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Spatial Analysis in Epidemiology (Oxford Biology) Hardcover – 29 May 2008


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Product details

  • Hardcover: 160 pages
  • Publisher: OUP Oxford; 1 edition (29 May 2008)
  • Language: English
  • ISBN-10: 019850988X
  • ISBN-13: 978-0198509882
  • Product Dimensions: 24.6 x 1.5 x 18.5 cm
  • Average Customer Review: 4.5 out of 5 stars  See all reviews (2 customer reviews)
  • Amazon Bestsellers Rank: 2,609,619 in Books (See Top 100 in Books)
  • See Complete Table of Contents

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Review

"I found that this book provides a very useful introduction to spatial analysis in epidemiology and, I am sure, a reference that I will visit often."--Maria-Gloria Basanez, Parasites & Vectors

About the Author

Dirk Pfeiffer graduated in Veterinary Medicine in Germany in 1984. He obtained his PhD in Veterinary Epidemiology from Massey University, Palmerston North, New Zealand in 1994. He has worked as an academic in New Zealand until accepting a professorship in veterinary epidemiology at the Royal Veterinary College in 1999. His particular interest is the epidemiology and control of infectious diseases, and his technical expertise includes field epidemiological and ecological research methods, advanced epidemiological analysis, spatial and temporal analysis of epidemiological data, risk analysis, computer modelling of animal disease, animal health economics and development of animal health information systems. Dirk provides scientific expertise to various organizations including the European Food Safety Authority, Defra, the Food and Agriculture Organization, as well as various international governments.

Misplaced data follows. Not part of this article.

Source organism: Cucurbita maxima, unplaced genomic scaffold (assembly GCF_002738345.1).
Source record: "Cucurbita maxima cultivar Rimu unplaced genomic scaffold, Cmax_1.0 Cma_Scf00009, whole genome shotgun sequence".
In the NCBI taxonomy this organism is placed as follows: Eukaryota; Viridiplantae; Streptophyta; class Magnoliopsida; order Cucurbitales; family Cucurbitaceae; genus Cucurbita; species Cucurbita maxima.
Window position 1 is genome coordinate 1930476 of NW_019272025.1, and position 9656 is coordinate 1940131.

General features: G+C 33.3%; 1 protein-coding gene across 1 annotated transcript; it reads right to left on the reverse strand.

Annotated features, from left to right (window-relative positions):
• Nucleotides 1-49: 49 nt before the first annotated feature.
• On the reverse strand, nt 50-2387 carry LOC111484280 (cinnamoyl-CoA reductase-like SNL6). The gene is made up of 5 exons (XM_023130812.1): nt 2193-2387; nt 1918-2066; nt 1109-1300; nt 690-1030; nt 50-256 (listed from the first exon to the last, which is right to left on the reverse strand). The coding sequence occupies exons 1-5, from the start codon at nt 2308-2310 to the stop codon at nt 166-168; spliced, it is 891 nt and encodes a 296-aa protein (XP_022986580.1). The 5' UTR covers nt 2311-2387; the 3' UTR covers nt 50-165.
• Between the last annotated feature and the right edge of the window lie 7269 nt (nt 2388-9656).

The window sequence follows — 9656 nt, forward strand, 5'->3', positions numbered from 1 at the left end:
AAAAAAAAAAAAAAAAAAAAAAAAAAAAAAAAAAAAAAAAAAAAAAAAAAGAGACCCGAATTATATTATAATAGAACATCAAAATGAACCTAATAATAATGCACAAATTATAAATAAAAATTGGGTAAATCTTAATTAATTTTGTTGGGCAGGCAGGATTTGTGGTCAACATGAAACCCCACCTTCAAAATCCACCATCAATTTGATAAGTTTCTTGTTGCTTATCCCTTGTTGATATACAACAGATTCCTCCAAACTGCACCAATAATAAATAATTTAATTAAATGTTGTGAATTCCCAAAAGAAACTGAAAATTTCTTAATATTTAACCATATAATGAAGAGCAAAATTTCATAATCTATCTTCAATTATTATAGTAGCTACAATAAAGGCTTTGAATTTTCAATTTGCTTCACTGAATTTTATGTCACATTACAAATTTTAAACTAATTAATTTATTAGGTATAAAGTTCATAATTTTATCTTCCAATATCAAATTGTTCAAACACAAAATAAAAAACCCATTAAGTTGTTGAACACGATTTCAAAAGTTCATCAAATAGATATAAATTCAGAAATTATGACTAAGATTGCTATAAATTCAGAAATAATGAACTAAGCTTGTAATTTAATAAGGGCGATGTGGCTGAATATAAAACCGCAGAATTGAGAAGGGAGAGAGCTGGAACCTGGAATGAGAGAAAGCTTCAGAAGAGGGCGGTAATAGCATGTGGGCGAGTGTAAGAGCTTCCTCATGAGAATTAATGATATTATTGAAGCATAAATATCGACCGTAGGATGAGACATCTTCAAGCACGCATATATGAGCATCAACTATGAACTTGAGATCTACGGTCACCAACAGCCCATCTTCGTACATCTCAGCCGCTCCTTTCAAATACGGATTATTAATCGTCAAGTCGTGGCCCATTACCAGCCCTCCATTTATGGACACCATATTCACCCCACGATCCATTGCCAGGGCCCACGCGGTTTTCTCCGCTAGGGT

Timothy Robinson graduated from the University of Oxford with a degree in pure and applied biology in 1988. His PhD, at the University of Reading, was on the ecology of the African armyworm, and involved extensive fieldwork in Kenya. After his doctorate he went on to work in Zambia (1992-1996) as a field ecologist, providing technical support to the Regional Tsetse and Trypanosomiasis Control Programme. This was followed by a stint of research at the University of Oxford (1996-1999), as a zoology research fellow and a fellow of Linacre College. From 1999-2002 he was employed as a scientist at the International Livestock Research Institute (ILRI) in Nairobi, again working on diseases of livestock. From ILRI, Timothy moved to the United Nations Food and Agriculture Organisation, where he currently works in the Livestock Information, Sector Analysis and Policy Branch.

Mark Stevenson is senior lecturer in veterinary epidemiology at Massey University, Palmerston North New Zealand. He received his PhD in veterinary epidemiology in 2003 from Massey University. Dr. Stevenson was awarded the Chris Baldock Prize for Early Career Researcher from the Australian Biosecurity Cooperative Research Centre in 2006 and is a member of the Australian College of Veterinary Scientists.

After completing an MSc in Agriculture in 1995 Kim Stevens worked for the Veterinary Faculty of the University of Pretoria (South Africa), first as a Technical Assistant in the Department of Veterinary Physiology and then as a Senior Technical Assistant for the Equine Research Centre. She moved to England in 2000, and joined the Royal Veterinary College in 2002 as a Clinical Research Assistant.

David Rogers is Professor of Ecology in Oxford University. His interests include population ecology of pests and vectors of disease, mathematical modelling, epidemiology and the application of remotely sensed environmental data to conservation and epidemiology/epizootiology.

Archie Clements graduated with a Bachelor of Veterinary Science degree from the University of Sydney in 1996. He then spent two years working in veterinary practice before undertaking an internship and concurrent Masters degree in Veterinary Medicine at the University of Glasgow; going on to study a PhD in veterinary epidemiology at the Royal Veterinary College, University of London, starting in October 2000. His thesis focussed on the application of new spatial analytical methods to decision-making and resource-allocation in veterinary diseases. He spent two years working as an epidemiologist at Imperial College London before moving to the School of Population Health, University of Queensland, where he is currently employed as a Senior Lecturer in epidemiology.